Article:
Books and Code · A Miscellany

Suicide of the West, by James Burnham (A Review)


Burnham’s dissection of liberal ideology is spot-on. However, his analysis of particular foreign and domestic policy is not so great, though this only constitutes maybe a third of the book and is not particularly important to his description of liberal ideology. The latter often makes good points in regard to liberal failings, but then asserts common conservative talking points on specific issues without the same level of rigor as applied to liberalism. This is much to his detriment and gives his would-be critics easy ammunition. I rather wish he had refrained, but 14 chapters in he clearly felt himself on a roll. So it goes.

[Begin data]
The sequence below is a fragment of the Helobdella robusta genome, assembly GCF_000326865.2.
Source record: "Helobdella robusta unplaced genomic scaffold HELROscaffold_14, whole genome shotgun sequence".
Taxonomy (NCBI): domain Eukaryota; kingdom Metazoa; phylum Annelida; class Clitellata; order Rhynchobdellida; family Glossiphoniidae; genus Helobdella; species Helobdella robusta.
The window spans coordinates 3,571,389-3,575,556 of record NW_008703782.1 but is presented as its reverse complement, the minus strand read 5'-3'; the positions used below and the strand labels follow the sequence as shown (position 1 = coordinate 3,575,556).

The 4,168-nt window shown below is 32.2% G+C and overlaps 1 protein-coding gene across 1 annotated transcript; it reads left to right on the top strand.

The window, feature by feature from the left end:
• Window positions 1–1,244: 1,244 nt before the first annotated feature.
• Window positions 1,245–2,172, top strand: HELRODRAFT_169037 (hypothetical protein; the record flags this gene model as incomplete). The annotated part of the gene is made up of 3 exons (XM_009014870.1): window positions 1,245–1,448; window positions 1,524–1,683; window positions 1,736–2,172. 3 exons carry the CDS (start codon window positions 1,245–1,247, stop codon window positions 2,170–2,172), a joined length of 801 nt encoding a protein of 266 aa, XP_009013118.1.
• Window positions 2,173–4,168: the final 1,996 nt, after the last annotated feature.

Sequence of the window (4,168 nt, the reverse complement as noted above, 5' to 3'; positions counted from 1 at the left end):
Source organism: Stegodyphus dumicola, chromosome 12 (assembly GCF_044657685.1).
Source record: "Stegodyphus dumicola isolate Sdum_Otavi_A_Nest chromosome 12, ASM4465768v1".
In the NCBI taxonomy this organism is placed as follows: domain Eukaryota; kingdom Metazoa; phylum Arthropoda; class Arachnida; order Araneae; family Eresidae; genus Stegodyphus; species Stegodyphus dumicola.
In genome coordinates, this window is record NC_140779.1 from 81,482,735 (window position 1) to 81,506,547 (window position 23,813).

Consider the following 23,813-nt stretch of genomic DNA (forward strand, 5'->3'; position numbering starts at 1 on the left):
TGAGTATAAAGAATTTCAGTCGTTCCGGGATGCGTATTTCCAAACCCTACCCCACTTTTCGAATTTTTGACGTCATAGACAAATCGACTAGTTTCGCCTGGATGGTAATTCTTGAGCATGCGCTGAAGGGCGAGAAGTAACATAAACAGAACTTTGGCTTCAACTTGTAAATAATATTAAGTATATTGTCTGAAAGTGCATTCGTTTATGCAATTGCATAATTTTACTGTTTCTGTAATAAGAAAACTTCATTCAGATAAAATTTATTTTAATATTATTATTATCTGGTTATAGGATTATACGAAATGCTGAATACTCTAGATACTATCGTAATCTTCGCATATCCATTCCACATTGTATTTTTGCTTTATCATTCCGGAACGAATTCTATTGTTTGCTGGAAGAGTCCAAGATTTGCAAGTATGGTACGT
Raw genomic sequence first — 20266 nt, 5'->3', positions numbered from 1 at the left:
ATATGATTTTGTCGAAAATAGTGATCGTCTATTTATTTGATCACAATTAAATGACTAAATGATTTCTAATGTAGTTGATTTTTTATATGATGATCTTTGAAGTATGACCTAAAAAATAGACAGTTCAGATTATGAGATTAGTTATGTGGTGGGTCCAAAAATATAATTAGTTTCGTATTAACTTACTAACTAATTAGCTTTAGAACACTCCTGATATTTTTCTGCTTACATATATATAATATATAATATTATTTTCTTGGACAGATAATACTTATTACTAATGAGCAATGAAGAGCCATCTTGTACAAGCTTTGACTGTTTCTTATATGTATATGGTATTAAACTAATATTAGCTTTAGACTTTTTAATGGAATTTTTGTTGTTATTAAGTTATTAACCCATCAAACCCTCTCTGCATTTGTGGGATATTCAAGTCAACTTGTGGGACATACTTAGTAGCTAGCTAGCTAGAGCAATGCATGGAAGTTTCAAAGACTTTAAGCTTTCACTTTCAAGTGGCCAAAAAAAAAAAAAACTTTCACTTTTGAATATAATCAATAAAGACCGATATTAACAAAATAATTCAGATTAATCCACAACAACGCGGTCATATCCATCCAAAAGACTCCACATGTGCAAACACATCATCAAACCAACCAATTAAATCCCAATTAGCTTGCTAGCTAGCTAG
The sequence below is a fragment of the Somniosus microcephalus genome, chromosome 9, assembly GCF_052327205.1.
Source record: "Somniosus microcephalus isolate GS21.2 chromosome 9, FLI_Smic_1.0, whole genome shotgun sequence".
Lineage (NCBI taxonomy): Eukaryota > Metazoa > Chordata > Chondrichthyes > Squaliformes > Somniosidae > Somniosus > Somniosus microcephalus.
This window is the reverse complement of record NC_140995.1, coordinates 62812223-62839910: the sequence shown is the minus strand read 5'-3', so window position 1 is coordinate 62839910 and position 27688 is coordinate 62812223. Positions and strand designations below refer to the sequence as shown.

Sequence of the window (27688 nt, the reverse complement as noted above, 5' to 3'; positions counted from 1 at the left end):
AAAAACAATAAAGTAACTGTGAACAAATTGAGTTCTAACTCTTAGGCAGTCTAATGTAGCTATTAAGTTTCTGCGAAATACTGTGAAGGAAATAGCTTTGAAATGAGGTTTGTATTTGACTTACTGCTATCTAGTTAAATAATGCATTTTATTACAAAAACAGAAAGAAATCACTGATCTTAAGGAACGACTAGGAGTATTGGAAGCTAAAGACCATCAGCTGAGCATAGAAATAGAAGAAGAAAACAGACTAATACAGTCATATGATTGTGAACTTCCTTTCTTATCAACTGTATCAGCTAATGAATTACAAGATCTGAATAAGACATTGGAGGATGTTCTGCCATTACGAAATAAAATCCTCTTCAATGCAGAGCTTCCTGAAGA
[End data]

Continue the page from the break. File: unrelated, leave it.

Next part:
On the whole, I think Burnham gives liberalism a little too much credit insofar as (I believe) it is more a symptom of the decline of Western hegemony than its primary cause. The Fourth Turning and Dalio’s Principles For Dealing With the Changing World Order fill in more of this picture from different perspectives. Nevertheless, a society can decline slowly or quickly. Burnham identifies and accurately characterizes a key component which, at its worst, has accelerated decline.

(For what it’s worth, I am neither a liberal nor a conservative; I am a crazy anarchist.)